Thursday, December 22, 2005

Kudos to Abdel-Nour

Liberal politician Mounir Fakhry Abdel-Nour gave the following interview to Al Ahram weekly last week:

In the wake of the Wafd Party's poor showing in both the presidential and parliamentary elections, some of the party's leading members have been demanding an intense process of internal party reform. Their goal is no less than regaining the Wafd's standing as the nation's strongest opposition party. The key to that, they say, is replacing party chairman Noaman Gomaa.

Why did your differences with Noaman Gomaa only surface after you lost your parliamentary seat?

We have been very critical of the way Noaman Gomaa has been managing the party for quite a long time; it's just the situation reached its peak following the presidential elections. He had promised, several times earlier, to amend the party's statutes to limit the chairman's power. In fact, he has made that same promise since 2000. So that's the core of the problem -- the balance of power within the party itself.

It seems ironic that a liberal party should have that kind of dynamic...

We probably made a huge mistake by not stopping him from having unlimited control of the party and its mouthpiece. We weren't scared to stop him; it's just that we were trying to preserve the party's unity and maintain its strength. We were wrong.

Weren't you against the party taking part in the presidential elections?

I was always against the idea, although I voted for it [during the party's higher committee meeting] because I was convinced that it was an opportunity to unite the party. And it did, in fact; we appeared to be a strong and united group. I also thought it was a chance to show that the party has a clear ideology, and that it would help boost our chances during the parliamentary elections. I still maintain my position, had it been played correctly.

Why wasn't it?

Our candidate appeared weak, lacked charisma, and -- more importantly -- lacked commitment.

Why didn't the party choose someone else to run? Some people wanted deputy chairman Mahmoud Abaza.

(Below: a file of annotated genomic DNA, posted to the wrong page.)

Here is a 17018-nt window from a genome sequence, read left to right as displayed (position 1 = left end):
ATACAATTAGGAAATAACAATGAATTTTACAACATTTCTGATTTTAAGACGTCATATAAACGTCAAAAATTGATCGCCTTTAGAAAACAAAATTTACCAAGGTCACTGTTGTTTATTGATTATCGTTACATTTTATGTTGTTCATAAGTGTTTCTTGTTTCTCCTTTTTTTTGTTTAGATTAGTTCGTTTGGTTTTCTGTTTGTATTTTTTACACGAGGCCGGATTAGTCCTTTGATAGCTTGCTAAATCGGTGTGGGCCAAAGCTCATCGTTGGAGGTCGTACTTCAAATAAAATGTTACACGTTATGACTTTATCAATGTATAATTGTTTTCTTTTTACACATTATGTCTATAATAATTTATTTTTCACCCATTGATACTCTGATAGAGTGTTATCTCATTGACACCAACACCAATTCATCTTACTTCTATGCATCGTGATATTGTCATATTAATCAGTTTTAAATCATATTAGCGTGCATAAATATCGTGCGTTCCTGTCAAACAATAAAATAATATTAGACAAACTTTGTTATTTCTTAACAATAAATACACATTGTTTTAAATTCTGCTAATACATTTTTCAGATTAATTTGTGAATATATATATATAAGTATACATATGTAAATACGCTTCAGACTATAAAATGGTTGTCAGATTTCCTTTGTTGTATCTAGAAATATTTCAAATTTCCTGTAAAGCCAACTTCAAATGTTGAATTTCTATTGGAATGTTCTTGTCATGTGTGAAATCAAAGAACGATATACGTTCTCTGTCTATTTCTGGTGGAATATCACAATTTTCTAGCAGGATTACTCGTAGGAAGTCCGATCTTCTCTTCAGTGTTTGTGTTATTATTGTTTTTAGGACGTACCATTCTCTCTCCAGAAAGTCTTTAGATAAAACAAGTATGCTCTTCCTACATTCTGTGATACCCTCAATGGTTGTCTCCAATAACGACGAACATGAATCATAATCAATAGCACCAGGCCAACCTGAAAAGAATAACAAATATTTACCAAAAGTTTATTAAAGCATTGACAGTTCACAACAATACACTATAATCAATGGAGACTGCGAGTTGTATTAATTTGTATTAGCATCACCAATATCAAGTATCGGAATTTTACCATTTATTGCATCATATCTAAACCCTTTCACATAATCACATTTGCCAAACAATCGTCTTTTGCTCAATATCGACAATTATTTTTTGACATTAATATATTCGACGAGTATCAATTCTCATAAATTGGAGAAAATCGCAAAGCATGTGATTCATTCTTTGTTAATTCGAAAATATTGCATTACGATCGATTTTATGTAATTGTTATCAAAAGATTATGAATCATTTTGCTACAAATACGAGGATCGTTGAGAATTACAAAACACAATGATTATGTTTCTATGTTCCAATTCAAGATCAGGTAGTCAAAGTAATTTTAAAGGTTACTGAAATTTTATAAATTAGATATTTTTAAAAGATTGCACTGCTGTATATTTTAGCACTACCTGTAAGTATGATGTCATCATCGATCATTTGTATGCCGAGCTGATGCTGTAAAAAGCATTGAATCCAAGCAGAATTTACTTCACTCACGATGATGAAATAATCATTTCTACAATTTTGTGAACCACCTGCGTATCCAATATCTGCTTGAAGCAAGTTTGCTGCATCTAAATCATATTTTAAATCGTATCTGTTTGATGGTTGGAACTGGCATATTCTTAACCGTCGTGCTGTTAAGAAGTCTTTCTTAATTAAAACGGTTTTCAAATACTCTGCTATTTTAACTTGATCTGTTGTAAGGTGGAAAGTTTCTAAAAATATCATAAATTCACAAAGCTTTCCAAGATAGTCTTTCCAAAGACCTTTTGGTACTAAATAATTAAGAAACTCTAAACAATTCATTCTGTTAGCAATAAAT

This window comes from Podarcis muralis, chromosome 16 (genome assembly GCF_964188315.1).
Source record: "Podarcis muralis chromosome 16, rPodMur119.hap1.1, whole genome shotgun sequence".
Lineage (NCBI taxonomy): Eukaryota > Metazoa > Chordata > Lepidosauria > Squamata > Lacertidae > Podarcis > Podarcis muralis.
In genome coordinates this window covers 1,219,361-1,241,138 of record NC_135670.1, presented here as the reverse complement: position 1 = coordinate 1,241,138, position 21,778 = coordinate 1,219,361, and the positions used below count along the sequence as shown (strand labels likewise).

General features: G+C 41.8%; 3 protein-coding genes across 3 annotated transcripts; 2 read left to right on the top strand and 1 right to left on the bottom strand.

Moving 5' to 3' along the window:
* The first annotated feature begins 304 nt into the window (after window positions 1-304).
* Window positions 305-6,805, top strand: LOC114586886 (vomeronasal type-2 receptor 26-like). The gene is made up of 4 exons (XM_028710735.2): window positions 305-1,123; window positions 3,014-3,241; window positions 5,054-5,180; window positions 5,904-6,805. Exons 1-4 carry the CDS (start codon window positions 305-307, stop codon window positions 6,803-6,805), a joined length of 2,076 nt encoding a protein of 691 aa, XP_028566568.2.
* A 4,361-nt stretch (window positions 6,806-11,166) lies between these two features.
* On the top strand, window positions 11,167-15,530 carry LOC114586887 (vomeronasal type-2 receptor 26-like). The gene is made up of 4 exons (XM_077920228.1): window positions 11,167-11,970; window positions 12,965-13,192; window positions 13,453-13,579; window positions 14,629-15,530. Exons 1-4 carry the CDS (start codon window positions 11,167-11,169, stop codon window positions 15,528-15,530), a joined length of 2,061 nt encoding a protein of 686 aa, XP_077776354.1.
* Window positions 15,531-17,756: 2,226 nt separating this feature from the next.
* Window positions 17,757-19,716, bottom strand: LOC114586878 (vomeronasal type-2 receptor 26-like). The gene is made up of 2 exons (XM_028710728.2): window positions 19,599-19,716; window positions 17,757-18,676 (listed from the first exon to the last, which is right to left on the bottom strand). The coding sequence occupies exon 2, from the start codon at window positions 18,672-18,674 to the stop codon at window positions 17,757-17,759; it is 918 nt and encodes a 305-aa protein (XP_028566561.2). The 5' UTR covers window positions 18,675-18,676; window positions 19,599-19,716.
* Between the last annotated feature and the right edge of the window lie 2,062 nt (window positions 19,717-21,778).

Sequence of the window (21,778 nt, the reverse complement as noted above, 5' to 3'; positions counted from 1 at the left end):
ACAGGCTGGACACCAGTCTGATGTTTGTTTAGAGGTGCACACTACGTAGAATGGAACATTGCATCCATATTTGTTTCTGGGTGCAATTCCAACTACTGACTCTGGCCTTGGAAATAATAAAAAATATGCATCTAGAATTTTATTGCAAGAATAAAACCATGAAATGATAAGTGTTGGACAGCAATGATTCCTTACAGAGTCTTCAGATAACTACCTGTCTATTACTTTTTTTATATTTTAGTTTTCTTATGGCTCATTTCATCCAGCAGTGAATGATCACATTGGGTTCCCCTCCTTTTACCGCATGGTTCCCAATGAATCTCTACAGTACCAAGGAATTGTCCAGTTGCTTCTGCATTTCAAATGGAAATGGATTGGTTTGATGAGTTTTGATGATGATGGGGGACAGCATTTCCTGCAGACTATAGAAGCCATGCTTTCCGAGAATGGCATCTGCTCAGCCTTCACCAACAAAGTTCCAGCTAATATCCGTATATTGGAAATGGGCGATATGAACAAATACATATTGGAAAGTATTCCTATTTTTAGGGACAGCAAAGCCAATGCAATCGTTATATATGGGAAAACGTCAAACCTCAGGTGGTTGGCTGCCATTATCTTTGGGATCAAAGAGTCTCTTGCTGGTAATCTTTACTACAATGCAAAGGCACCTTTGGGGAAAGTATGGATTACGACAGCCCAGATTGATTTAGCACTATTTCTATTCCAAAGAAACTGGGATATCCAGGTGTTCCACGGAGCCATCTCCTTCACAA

[Gomaa] would not allow it. He said that if it weren't him, it wouldn't be anybody. He didn't do his homework, and he took it lightly.

Maybe he took it lightly because everyone knew who the winner would be...

Candidates running for presidential elections around the world might know they will lose, but they still run to represent their party. He failed, and he failed us. Ironically, after losing, he blamed party members for making him do something he didn't want to do; he said we were part of a conspiracy to undermine him, that we had links to the NDP, and were promised rewards in return. After the elections, we had a very good higher committee meeting. Most of those who spoke asked for reform. I was the most outspoken; I asked that the younger generation [take on leading positions] in the party. He did not like that at all, and later criticised me. After that, all my concentration went into the parliamentary elections, and I was very busy. He did not call me once, or support me. I was told that Al-Wafd journalists were given firm instructions not to mention anything about me or cover my campaigning. After I lost, he did not call me; more importantly, I found out that he was happy that I lost. I didn't utter a word.

But you did say, on satellite TV, that Gomaa was preventing the party from reforming; he considered that an insult, and that was why you were dismissed...

I did not attack him. I blamed the party's leadership for what happened to both the Wafd, and Egyptian politics in general, which is in dire need of a true liberal party. I also said that he was happy that I lost, and that is a fact. I then left for France; while there, I found out that he had [demoted] me from deputy chairman to party counselor. He deals with the party like he owns it, like it's a party with no statutes. I told [independent newspaper] Al-Fagr that the decision was null and void, and that at this point dealing with him is impossible. That it was either he or I in the party. So he fired me.